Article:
Friday, July 29, 2011
Some women flutter their eyelashes as a form of communication with the opposite sex. The problem, mused a fellow recently, is that a guy can never tell whether the woman is flirting or has something in her eye.
Men can be dense, can’t they?
They can’t be entirely blamed for the confusion, however. Communication is a real art that takes many forms and flows from many sources. The chances of something going wrong in the translation is fairly high, particularly if the communication is between the opposite sexes.
In the book, Louder Than Words: Nonverbal Communication, author A. Barbour notes that only 7% of communication is verbal. The rest of the message is made of vocal characterizations and body language.
Words, in other words, make up only a tiny fraction of the messages we send. The rest of the message is transmitted, either intentionally or unintentionally, through other means.
What does this mean for fiction writers? It means there is a huge opportunity for layers of subtext and subtlety. There’s room for characters of such depth and richness that they nearly walk from the page into your room.
Dialog is only a fraction of the communication taking place in your novel. Here are other ways your characters send messages:
Personal Space - every culture has acceptable limits for this. Characters who abide by the rule of personal space, or who violate it, are making a statement. Conversely, characters who feel their space being crossed have opportunity to react.
Facial Expression - probably the easiest and favorite method of authors to describe how their characters are feeling or what they’re thinking and for good reason: facial expressions are one of the most powerful channels of nonverbal communication. Facial expressions also include eye contact and the length of gaze. People routinely search another’s eyes to gage their level of interest or emotion.
The Body - another favorite of authors because with the body of our characters we describe movement, posture and gestures. During dialog, pay close attention to these and use them to either reinforce or contradict what your character is saying.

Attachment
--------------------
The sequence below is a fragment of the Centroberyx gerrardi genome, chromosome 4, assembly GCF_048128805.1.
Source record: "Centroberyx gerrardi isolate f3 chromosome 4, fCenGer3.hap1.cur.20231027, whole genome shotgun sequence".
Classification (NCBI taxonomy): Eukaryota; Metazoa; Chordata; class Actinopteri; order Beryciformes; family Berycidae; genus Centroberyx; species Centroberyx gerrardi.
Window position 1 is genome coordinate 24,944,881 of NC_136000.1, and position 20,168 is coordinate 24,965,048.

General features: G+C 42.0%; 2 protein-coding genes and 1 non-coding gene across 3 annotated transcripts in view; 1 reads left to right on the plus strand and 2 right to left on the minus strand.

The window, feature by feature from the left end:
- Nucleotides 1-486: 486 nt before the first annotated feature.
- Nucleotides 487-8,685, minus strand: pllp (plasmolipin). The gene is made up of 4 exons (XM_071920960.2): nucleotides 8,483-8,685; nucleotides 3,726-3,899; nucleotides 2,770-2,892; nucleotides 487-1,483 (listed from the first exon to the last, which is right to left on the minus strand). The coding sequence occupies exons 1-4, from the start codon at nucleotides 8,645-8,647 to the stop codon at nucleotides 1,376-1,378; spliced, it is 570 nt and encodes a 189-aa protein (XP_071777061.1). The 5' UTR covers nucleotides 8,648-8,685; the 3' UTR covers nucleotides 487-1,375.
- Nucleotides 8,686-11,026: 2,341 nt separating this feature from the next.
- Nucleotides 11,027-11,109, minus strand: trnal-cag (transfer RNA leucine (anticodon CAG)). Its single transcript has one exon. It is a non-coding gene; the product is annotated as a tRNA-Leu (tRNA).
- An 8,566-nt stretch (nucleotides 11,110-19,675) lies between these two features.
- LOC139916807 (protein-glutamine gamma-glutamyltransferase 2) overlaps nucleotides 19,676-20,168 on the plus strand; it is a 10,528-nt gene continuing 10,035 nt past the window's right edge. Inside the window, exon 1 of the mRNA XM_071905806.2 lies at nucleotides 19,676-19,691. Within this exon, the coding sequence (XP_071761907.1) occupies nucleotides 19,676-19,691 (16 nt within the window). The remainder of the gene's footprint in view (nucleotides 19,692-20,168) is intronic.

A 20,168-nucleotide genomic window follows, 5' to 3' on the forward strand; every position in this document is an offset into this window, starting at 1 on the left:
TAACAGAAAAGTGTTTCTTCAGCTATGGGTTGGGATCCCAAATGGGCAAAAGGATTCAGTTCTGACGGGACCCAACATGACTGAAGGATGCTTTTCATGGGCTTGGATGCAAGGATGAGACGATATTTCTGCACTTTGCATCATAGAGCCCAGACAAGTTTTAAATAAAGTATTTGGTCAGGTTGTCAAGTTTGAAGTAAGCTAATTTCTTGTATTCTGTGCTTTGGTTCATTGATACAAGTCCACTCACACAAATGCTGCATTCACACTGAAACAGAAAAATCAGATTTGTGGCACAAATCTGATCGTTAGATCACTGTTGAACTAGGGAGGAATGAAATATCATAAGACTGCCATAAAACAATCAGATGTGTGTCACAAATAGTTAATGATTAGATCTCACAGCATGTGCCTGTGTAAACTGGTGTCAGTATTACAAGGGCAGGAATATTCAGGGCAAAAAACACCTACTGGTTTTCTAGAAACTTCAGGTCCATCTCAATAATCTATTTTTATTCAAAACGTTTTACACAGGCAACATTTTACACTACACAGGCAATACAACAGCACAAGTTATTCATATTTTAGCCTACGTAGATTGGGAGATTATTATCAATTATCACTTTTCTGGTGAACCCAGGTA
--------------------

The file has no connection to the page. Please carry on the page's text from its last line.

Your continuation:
Touch - includes why a character touches another. Handshakes, back-slapping and caresses are all examples of that, but don’t forget it also includes how a character touches himself. Does he scratch an itch, adjust his privates, lick his lips? Much of how and where a character touches himself actually becomes a “tell” for the reader, revealing intentions or emotions.
Smell - a person’s smell, pleasant or unpleasant, can be employed by the clever author. Don’t forget to have your character get a whiff of someone. Or himself.
Voice - not only does this include the choice of words your character uses, but his accent (if he has one), tone, and loudness. Don’t forget vocal characterizations - laughing, crying, whispering, grunting, and others. But a word of caution: use these sparingly, if at all. It’s much better to convey emotions through the actions of the characters. (That old rule Show, Don’t Tell applies here.)
One last tidbit to keep in mind when writing dialog. The nonverbal aspects of the dialog can cleverly do several things for you. It can compliment what your character has said or it can contradict it. Don’t be afraid to have your character say one thing and do another. It’s human nature, after all.
I love to write dialog. I hear the words my characters speak quite freely. But I now have a new challenge to employ more of the nonverbal methods humans use to send messages. I can use those ways in my work to make it better, to make the subtext richer, the tension tighter, the meanings more layered.
In other words, if a woman in my novel bats her eyelashes, the man is going to know without a doubt what she means by it.